If you have a delicate-looking orchid as a houseplant, it can be even more difficult to provide the correct quantity of moisture for it. It’s easy to get carried away with the beautiful, butterfly-like flowers of your orchids and overwater them. The most prevalent cause of death for indoor orchids is over-watering. Using ice cubes to water your orchids has been suggested as a way to avoid overwatering. However, does it actually work? Isn’t it possible that these tropical plants will be damaged by the cold? You can use this method to keep your orchids fully hydrated, according to the latest research.
Why Ice Cubes Work for Orchids
Because tropical plants normally do not do well in freezing conditions, the idea of watering orchids with ice cubes may appear odd. However, the Just Add Ice Orchids brand found that using ice cubes to water orchids caused no harm and makes caring for these plants a little more convenient.
Marcel Boonekamp, director of growing for Just Add Ice, says the biggest issue for orchid plant parents is ensuring that their plants receive the right quantity of water without over or underwatering. The three-ice-cube-watering method was devised by Boonekamp and the team to provide gardeners with a measured and ultra-simple method of watering orchids.
OSU and UGA researchers have conducted trials to find out conclusively if you can water your orchid using ice cubes. Moth orchids (Phalaenopsis) were placed in two groups, one receiving three ice cubes per week and the other receiving the same amount of water each week. The general health of the plants in both groups was identical, demonstrating that using ice cubes to water orchids is an effective and safe method. It’s feasible to use ice to hydrate other varieties of orchids as well, even if the trial only featured moth orchids.
How to Water Orchids with Ice
It’s much easier to keep the water from dripping out of your orchid’s pot than to let it soak through the bark chips or sphagnum moss it’s grown in, so just add three ice cubes on top of it. The roots and media will soak up the water as it melts. (Ice cube irrigation normally doesn’t result in any more water pouring out.) Because ice melts so quickly, the cold won’t harm your plant. During the melting process, the researchers found that the bark media temperature only decreased a few degrees, not enough to injure the roots.
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According to their environment and the type of growing media used, your orchids may require a different amount of water than you think (moss holds onto moisture longer than bark chips). Observe your plant to determine if three ice cubes each week appears like adequate water, as suggested by the university study. Observing the roots is a simple method to tell. Silvery roots need water, whereas brilliant green roots are well-hydrated, according to Boonekamp. The color of the leaves can also serve as a clue. The leaves of plants that aren’t getting enough water will be wrinkled, drab, and limp.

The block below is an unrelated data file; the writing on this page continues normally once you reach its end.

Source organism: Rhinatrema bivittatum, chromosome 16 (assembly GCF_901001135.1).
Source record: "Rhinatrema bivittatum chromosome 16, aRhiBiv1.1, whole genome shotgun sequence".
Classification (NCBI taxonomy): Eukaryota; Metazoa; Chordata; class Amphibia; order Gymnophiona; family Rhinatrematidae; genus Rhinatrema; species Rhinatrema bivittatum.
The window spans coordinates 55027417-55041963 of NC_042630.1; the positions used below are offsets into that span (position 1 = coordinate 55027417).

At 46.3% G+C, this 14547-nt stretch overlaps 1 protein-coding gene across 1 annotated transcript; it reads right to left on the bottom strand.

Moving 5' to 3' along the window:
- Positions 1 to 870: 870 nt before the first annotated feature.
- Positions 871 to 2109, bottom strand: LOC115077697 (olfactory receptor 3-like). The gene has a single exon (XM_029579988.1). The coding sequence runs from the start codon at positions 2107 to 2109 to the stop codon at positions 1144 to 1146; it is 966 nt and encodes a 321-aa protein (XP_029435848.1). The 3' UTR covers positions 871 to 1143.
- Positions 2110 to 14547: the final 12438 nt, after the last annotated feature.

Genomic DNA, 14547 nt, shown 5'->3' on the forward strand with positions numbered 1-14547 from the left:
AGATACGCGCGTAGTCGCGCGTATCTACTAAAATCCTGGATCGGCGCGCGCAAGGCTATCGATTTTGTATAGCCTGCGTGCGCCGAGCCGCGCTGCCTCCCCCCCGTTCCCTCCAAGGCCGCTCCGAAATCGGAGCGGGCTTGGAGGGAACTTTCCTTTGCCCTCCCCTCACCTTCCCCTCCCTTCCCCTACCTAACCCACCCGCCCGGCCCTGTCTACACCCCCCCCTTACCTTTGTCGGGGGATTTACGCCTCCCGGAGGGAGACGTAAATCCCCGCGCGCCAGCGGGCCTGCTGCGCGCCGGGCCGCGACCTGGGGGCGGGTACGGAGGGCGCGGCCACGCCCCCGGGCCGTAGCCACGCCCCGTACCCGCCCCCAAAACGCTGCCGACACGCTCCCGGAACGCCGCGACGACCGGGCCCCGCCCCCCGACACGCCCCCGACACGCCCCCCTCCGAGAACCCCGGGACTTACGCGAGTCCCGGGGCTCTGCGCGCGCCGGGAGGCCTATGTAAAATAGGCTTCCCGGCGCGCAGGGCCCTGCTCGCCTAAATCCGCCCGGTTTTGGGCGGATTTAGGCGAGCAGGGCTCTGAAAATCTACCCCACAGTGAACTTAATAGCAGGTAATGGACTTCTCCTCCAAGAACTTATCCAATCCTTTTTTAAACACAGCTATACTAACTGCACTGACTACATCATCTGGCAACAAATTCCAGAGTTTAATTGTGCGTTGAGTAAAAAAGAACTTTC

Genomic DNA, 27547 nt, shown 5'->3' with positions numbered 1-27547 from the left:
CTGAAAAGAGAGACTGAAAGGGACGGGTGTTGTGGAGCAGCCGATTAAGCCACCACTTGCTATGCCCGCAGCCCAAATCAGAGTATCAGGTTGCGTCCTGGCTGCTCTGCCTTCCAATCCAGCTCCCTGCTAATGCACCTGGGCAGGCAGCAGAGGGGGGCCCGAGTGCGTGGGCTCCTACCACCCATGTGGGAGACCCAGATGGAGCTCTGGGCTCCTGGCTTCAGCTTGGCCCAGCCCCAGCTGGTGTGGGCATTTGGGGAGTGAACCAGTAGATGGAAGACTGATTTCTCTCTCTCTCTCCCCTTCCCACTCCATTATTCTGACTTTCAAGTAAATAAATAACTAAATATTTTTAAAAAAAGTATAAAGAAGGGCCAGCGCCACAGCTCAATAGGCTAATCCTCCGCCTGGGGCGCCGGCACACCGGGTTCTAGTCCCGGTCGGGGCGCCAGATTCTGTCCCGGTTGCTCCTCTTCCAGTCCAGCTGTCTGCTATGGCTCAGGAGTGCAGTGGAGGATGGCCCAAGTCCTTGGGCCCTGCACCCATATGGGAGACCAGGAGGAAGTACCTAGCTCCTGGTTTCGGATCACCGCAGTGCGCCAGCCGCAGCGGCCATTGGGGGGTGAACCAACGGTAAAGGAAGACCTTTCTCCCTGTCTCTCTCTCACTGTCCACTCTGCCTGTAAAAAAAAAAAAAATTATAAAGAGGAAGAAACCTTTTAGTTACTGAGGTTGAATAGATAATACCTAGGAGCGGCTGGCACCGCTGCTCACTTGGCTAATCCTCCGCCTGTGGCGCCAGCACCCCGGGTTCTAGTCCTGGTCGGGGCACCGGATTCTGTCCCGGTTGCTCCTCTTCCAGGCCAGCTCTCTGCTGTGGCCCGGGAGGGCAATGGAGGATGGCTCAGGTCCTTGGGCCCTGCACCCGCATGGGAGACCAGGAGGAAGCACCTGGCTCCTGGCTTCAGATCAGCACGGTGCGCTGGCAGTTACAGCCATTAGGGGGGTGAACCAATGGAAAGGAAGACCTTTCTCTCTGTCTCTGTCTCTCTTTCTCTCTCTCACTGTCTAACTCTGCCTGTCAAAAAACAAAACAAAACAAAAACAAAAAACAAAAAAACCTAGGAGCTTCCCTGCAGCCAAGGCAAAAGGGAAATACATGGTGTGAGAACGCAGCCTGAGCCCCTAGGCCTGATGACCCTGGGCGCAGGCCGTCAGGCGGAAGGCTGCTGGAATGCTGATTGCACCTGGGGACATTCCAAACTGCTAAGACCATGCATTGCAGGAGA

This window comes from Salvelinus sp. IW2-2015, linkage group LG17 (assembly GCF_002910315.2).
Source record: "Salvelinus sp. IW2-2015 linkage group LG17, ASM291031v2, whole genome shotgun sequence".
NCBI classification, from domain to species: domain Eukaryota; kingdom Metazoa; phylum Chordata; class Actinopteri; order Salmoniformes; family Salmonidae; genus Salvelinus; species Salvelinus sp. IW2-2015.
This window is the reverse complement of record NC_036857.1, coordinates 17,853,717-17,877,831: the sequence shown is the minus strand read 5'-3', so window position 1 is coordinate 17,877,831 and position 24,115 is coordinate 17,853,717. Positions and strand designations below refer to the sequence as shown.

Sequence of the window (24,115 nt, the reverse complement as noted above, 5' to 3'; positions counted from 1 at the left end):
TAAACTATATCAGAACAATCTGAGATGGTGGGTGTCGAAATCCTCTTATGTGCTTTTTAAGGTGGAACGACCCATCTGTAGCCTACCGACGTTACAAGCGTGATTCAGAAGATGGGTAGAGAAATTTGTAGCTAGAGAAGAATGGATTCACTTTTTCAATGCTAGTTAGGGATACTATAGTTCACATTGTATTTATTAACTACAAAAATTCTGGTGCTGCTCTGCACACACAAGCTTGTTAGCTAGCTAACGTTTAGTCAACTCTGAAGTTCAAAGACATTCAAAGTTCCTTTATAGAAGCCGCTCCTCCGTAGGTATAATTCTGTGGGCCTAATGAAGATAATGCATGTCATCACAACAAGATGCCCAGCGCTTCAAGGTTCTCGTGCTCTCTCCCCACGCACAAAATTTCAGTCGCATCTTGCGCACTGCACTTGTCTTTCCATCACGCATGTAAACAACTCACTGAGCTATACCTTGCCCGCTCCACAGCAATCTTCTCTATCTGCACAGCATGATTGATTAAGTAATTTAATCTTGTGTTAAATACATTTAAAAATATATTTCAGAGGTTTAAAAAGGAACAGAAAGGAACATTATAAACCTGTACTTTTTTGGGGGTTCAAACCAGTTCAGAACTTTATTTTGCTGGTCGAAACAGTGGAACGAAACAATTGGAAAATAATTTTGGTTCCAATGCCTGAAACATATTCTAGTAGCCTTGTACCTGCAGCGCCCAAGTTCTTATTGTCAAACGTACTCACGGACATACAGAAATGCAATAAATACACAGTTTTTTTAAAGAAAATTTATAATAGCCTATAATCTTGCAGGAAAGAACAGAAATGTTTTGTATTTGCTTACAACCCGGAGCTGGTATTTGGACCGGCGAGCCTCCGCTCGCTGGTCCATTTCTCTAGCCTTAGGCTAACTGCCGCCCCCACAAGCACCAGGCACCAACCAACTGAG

When watering orchids with ice cubes, it’s best to check the medium before you add your three cubes. Make a small incision into the bark or moss with your finger. Don’t water just yet if you notice any wetness. Check back in a few days.
Ice for Other Houseplants?
This method of watering all plants is possible, but it’s not always practicable. For anthuriums, bonsai, and other varieties of bonsai, the Just Add Ice brand tested ice watering and discovered that it works well for these plants as well.
However, some large, established houseplants require more water than orchids, making ice watering onerous. Large houseplants should only be watered with a watering can. Houseplants should only be watered until the soil is dry to touch, and excess water should be let to drain from the root zone after watering. Root rot and other pest problems are more likely in an area with a wet root zone.
SHOULD I WATER MY ORCHID WITH ICE?
No, this is not the case.
No matter how much you try, watering your orchids (or any other houseplant) will really hurt them. Because of this.
If you’re a novice orchid grower, ice cubes may be your best bet for solving frequent problems. It has the following effects on an orchid plant:
- Keeping the soil moist but not soggy
- Getting Rid of Harmful Bacteria